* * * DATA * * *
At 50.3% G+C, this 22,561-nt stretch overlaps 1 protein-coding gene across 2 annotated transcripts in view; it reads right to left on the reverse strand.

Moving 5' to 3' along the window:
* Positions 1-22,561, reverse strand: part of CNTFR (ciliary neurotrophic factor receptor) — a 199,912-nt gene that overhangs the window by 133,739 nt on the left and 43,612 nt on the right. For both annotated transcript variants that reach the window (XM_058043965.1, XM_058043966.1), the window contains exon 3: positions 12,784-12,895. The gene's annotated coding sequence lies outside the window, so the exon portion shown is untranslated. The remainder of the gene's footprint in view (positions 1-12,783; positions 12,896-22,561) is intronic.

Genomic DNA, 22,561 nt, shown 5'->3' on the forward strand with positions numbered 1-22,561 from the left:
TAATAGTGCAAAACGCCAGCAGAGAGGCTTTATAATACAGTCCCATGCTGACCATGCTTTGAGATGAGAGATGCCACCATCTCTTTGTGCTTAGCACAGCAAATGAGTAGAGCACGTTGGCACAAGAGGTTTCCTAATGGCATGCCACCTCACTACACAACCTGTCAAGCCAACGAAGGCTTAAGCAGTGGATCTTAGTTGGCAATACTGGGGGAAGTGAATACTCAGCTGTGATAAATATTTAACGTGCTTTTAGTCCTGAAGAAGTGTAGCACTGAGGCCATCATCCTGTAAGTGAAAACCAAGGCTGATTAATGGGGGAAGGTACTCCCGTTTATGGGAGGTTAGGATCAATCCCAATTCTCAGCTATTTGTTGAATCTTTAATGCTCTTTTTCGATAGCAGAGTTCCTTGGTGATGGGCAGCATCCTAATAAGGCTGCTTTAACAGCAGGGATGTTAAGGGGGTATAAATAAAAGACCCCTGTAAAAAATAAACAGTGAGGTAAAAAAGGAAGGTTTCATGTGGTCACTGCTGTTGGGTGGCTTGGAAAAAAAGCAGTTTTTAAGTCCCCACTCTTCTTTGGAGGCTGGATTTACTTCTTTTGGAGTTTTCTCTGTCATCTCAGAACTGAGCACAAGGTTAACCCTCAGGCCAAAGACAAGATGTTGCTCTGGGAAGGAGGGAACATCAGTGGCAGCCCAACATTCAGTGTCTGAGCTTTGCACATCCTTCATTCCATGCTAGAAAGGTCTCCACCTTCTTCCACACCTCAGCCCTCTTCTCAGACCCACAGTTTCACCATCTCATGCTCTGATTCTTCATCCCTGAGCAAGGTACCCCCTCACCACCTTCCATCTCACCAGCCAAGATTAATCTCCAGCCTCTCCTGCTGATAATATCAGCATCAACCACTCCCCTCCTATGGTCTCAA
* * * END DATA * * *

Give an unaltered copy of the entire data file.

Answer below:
At 50.3% G+C, this 22,561-nt stretch overlaps 1 protein-coding gene across 2 annotated transcripts in view; it reads right to left on the reverse strand.

Moving 5' to 3' along the window:
* Positions 1-22,561, reverse strand: part of CNTFR (ciliary neurotrophic factor receptor) — a 199,912-nt gene that overhangs the window by 133,739 nt on the left and 43,612 nt on the right. For both annotated transcript variants that reach the window (XM_058043965.1, XM_058043966.1), the window contains exon 3: positions 12,784-12,895. The gene's annotated coding sequence lies outside the window, so the exon portion shown is untranslated. The remainder of the gene's footprint in view (positions 1-12,783; positions 12,896-22,561) is intronic.

Genomic DNA, 22,561 nt, shown 5'->3' on the forward strand with positions numbered 1-22,561 from the left:
TAATAGTGCAAAACGCCAGCAGAGAGGCTTTATAATACAGTCCCATGCTGACCATGCTTTGAGATGAGAGATGCCACCATCTCTTTGTGCTTAGCACAGCAAATGAGTAGAGCACGTTGGCACAAGAGGTTTCCTAATGGCATGCCACCTCACTACACAACCTGTCAAGCCAACGAAGGCTTAAGCAGTGGATCTTAGTTGGCAATACTGGGGGAAGTGAATACTCAGCTGTGATAAATATTTAACGTGCTTTTAGTCCTGAAGAAGTGTAGCACTGAGGCCATCATCCTGTAAGTGAAAACCAAGGCTGATTAATGGGGGAAGGTACTCCCGTTTATGGGAGGTTAGGATCAATCCCAATTCTCAGCTATTTGTTGAATCTTTAATGCTCTTTTTCGATAGCAGAGTTCCTTGGTGATGGGCAGCATCCTAATAAGGCTGCTTTAACAGCAGGGATGTTAAGGGGGTATAAATAAAAGACCCCTGTAAAAAATAAACAGTGAGGTAAAAAAGGAAGGTTTCATGTGGTCACTGCTGTTGGGTGGCTTGGAAAAAAAGCAGTTTTTAAGTCCCCACTCTTCTTTGGAGGCTGGATTTACTTCTTTTGGAGTTTTCTCTGTCATCTCAGAACTGAGCACAAGGTTAACCCTCAGGCCAAAGACAAGATGTTGCTCTGGGAAGGAGGGAACATCAGTGGCAGCCCAACATTCAGTGTCTGAGCTTTGCACATCCTTCATTCCATGCTAGAAAGGTCTCCACCTTCTTCCACACCTCAGCCCTCTTCTCAGACCCACAGTTTCACCATCTCATGCTCTGATTCTTCATCCCTGAGCAAGGTACCCCCTCACCACCTTCCATCTCACCAGCCAAGATTAATCTCCAGCCTCTCCTGCTGATAATATCAGCATCAACCACTCCCCTCCTATGGTCTCAA